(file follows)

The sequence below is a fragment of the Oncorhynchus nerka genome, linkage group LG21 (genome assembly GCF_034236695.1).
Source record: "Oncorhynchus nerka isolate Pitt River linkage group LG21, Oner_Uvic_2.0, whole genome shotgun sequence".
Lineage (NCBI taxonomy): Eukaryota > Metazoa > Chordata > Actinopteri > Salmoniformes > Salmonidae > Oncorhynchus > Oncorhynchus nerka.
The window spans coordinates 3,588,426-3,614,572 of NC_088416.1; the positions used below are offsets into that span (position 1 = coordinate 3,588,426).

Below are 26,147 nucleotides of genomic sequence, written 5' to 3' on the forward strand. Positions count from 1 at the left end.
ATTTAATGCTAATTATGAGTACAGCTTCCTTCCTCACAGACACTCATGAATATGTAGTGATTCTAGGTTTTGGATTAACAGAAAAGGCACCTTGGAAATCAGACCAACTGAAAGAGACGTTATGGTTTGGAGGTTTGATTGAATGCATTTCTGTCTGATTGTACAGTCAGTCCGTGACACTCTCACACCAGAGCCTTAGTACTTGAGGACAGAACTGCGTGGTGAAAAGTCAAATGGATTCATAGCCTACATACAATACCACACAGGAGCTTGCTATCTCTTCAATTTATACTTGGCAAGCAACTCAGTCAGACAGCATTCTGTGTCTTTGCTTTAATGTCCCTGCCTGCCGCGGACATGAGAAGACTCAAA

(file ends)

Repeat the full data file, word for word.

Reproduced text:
The sequence below is a fragment of the Oncorhynchus nerka genome, linkage group LG21 (genome assembly GCF_034236695.1).
Source record: "Oncorhynchus nerka isolate Pitt River linkage group LG21, Oner_Uvic_2.0, whole genome shotgun sequence".
Lineage (NCBI taxonomy): Eukaryota > Metazoa > Chordata > Actinopteri > Salmoniformes > Salmonidae > Oncorhynchus > Oncorhynchus nerka.
The window spans coordinates 3,588,426-3,614,572 of NC_088416.1; the positions used below are offsets into that span (position 1 = coordinate 3,588,426).

Below are 26,147 nucleotides of genomic sequence, written 5' to 3' on the forward strand. Positions count from 1 at the left end.
ATTTAATGCTAATTATGAGTACAGCTTCCTTCCTCACAGACACTCATGAATATGTAGTGATTCTAGGTTTTGGATTAACAGAAAAGGCACCTTGGAAATCAGACCAACTGAAAGAGACGTTATGGTTTGGAGGTTTGATTGAATGCATTTCTGTCTGATTGTACAGTCAGTCCGTGACACTCTCACACCAGAGCCTTAGTACTTGAGGACAGAACTGCGTGGTGAAAAGTCAAATGGATTCATAGCCTACATACAATACCACACAGGAGCTTGCTATCTCTTCAATTTATACTTGGCAAGCAACTCAGTCAGACAGCATTCTGTGTCTTTGCTTTAATGTCCCTGCCTGCCGCGGACATGAGAAGACTCAAA